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Working to Balance the Books

By Alicia Wanek

What was your favorite book as a child?  The one you read or got your parents to read again and again?  Now think about the main characters and consider how many of them were of a diverse racial or ethnic background.  Probably not many.  That’s likely because even today 77% of the characters in children’s books are white or are animals/non-human.  One Dallas mom and her son are working hard to ensure everyone has access to books that represent our diverse community.  Their project is the Little Free Diverse Library, and their goal is to put 10 books representing diversity of race, ethnicity, culture, religion, etc. into every single Little Free Library in Dallas. 

Rachel Koppa had always wanted to put a Little Free Library (LFL) in her yard.  There are more than 100,000 of these book-sharing boxes in 108 countries around the world, and almost 100 just in the city of Dallas.  The idea is remarkably simple, that families can take a new book to read and share a book they’ve already enjoyed at a registered box in their own neighborhood.  In researching fun ways to decorate hers, she was inspired by the story of a school counselor from New York who was working to include more diverse characters in the books in the LFL’s in her area.  Rachel presented the idea of doing the same in Dallas to her 8-year-old son Elliott, and they decided it was a challenge they wanted to tackle together.

Rachel has said, “I want Elliott to grow up in a kind world, and it’s not about not seeing race or ethnicity or gender or sexual orientation or culture, it’s about seeing it and recognizing it, and appreciating it and knowing that the things that make us different are the things that make us interesting.”  They started researching the books they wanted to include.  Of the 10 books that they’ve been delivering to each LFL, they usually have four books for young children, three for older kids, and three for adults, and all have diverse representation.  Originally, donations of books were from friends and family, but as the word about their mission has spread, they’ve been getting donations from across the country.  Authors have reached out with donations as have strangers who’ve heard the story and seen their Amazon wish list.

Elliott has had access to hundreds of books to read himself.  “I have learned about MLK and about the march of the children, and also sometimes I look at the back of the book to learn about the author because the author always has a little story to tell too,” Elliott shares.

What Elliott is learning, though, extends beyond literacy and awareness.  The focus on service, the opportunity to learn new things, to meet new people, to teach responsibility and a good work ethic as they prepare all the books, and the importance of showing appreciation when they write a thank-you note for every donation are all life lessons for Elliott.  He and Rachel have also enjoyed getting the opportunity to see communities all over the city of Dallas as they’ve driven to each library that they may not have seen otherwise.  One of Elliott’s favorite visits was seeing the peacocks outside one LFL, but he lists the only downside as all the mosquitoes they’ve encountered.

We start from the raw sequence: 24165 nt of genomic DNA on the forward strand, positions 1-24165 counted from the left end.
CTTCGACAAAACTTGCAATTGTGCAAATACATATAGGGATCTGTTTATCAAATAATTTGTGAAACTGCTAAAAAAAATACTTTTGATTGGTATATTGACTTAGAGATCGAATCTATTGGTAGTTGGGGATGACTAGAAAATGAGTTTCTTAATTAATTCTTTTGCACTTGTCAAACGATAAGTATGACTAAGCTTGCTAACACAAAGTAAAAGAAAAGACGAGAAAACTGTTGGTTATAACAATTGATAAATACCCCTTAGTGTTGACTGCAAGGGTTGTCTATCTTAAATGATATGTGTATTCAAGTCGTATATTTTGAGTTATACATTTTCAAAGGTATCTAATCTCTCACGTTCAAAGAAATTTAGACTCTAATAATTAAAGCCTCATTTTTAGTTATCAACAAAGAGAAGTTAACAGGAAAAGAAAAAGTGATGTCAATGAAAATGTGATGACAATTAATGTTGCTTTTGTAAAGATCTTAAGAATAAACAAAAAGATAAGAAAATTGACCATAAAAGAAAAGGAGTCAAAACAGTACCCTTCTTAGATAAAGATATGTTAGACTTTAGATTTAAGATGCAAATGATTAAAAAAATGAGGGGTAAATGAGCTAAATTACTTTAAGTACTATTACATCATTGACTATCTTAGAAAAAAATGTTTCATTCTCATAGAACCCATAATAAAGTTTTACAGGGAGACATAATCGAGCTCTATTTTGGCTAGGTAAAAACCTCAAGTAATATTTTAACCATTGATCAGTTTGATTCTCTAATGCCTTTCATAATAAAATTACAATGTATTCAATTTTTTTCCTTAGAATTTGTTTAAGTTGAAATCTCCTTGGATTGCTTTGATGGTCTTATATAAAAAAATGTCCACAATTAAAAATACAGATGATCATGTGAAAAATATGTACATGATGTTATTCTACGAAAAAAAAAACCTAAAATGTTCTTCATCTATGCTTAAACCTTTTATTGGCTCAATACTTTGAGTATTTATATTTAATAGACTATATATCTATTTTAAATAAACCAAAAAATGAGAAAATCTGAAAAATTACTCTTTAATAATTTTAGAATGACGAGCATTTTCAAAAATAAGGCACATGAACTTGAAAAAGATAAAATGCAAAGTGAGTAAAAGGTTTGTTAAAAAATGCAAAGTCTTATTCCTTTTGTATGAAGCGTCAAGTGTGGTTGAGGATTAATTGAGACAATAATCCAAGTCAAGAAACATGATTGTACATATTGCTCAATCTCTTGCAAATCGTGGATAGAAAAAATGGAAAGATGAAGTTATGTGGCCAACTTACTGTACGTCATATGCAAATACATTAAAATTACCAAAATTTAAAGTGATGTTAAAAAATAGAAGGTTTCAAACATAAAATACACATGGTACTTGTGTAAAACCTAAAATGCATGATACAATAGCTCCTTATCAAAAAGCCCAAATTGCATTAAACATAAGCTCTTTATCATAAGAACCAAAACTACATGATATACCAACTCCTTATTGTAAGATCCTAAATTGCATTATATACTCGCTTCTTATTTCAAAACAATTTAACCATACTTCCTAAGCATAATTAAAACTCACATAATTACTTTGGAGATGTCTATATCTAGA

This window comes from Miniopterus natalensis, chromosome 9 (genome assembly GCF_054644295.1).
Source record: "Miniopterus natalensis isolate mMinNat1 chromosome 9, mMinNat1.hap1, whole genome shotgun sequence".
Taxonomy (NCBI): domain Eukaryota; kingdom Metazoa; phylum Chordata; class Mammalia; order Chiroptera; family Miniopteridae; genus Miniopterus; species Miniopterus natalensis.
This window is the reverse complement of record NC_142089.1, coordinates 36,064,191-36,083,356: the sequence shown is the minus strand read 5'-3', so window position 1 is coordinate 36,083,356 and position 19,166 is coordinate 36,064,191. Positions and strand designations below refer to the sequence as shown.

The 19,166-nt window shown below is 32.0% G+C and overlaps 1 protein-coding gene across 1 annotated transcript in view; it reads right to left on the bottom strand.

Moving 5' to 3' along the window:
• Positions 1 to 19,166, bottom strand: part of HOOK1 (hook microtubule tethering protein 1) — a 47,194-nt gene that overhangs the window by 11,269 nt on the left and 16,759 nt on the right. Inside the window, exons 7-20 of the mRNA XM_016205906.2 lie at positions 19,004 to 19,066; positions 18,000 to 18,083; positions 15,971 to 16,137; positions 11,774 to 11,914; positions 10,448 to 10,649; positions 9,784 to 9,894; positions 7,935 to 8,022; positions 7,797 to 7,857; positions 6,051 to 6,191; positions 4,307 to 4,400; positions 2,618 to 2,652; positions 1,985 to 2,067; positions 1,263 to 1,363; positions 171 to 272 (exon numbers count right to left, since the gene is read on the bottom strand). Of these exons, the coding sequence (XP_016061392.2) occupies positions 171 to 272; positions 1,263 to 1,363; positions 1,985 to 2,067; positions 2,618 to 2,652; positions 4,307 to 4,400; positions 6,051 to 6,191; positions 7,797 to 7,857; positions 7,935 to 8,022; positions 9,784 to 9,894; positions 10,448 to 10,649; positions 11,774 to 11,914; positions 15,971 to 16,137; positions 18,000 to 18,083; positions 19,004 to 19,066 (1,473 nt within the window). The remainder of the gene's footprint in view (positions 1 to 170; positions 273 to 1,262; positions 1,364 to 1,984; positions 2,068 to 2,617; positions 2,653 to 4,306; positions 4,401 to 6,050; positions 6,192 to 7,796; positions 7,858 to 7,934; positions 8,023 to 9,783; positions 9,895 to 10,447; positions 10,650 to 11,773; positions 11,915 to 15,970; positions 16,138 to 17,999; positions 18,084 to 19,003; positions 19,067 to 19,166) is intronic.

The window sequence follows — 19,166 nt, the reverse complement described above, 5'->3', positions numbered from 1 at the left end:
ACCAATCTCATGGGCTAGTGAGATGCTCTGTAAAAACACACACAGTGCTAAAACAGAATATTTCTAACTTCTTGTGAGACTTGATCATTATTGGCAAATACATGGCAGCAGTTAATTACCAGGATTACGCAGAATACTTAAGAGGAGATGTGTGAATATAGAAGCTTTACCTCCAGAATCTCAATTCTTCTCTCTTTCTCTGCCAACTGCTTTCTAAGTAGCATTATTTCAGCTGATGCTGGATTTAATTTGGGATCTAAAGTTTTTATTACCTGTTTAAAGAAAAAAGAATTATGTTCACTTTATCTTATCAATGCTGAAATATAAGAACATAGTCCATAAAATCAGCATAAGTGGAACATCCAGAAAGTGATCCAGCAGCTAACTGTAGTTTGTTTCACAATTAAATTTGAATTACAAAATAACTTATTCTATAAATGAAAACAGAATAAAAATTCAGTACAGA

For parents, especially parents of children from other ethnicities or backgrounds, the mission of the Little Free Diverse Library is vitally important.  Matt Thompson, the father of two adopted children, says, “As a white dad trying to raise two Chicano children, I was quickly confronted with the fact that the popular and available library of kids’ books center on white culture.  As it often goes with being white, I just didn’t see the discrepancy until I was on the hunt for a different type of book.  And I had to hunt.  I wanted books that had brown heroes and heroines, brown people achieving in a range of fields, and beautiful brown people front and center…. not just Pinkalicious’ pleasant brown friend.  I want my kids to have their Chicano identity and self-image affirmed, empowered, and celebrated in all spaces, including in the books they read.”  Rachel and Elliott are certainly working to make sure all kids have access to those books because as Elliott says, “It is very important for kids and young adults and adults to see themselves in the books that they read.”

Now that they’ve almost achieved their goal of getting books to the LFL’s in Dallas, this mom and son are expanding their horizons.  They are now looking at doing the same for libraries in the suburbs of Dallas.  “These LFL’s are not just out for people to get books.  It’s for people to learn…”  says Rachel.  This mom and son duo are sharing important lessons one box at a time.

To make a donation to the Little Free Diverse Library – Dallas, visit their Amazon Wishlist at https://www.amazon.com/hz/wishlist/ls/3PHD0CQ76L46?ref_.  You can also find out more on their Facebook page https://www.facebook.com/LittleFreeDiverseLibraryDallas/

Rachel Koppa and her son Elliott pose with hundreds of books donated to help them fill every Little Free Library in Dallas with books that represent diverse characters.  Donations have come from across the country to help them meet their goal.
The Koppas want to ensure Little Free Libraries have books that represent different races, ethnicities, cultures, and religions. Elliott believes it’s important for every child to see themselves in the books they read. His mom Rachel says, “…. The things that make us different are the things that make us interesting.”
Rachel and Elliott have put 10 books representing diverse characters in nearly every Little Free Library across Dallas. Now they’re looking to expand their mission to surrounding cities.
Percentage of books depicting characters from diverse backgrounds based on the 2018 publishing statistics compiled by the Cooperative Children’s Book Center.

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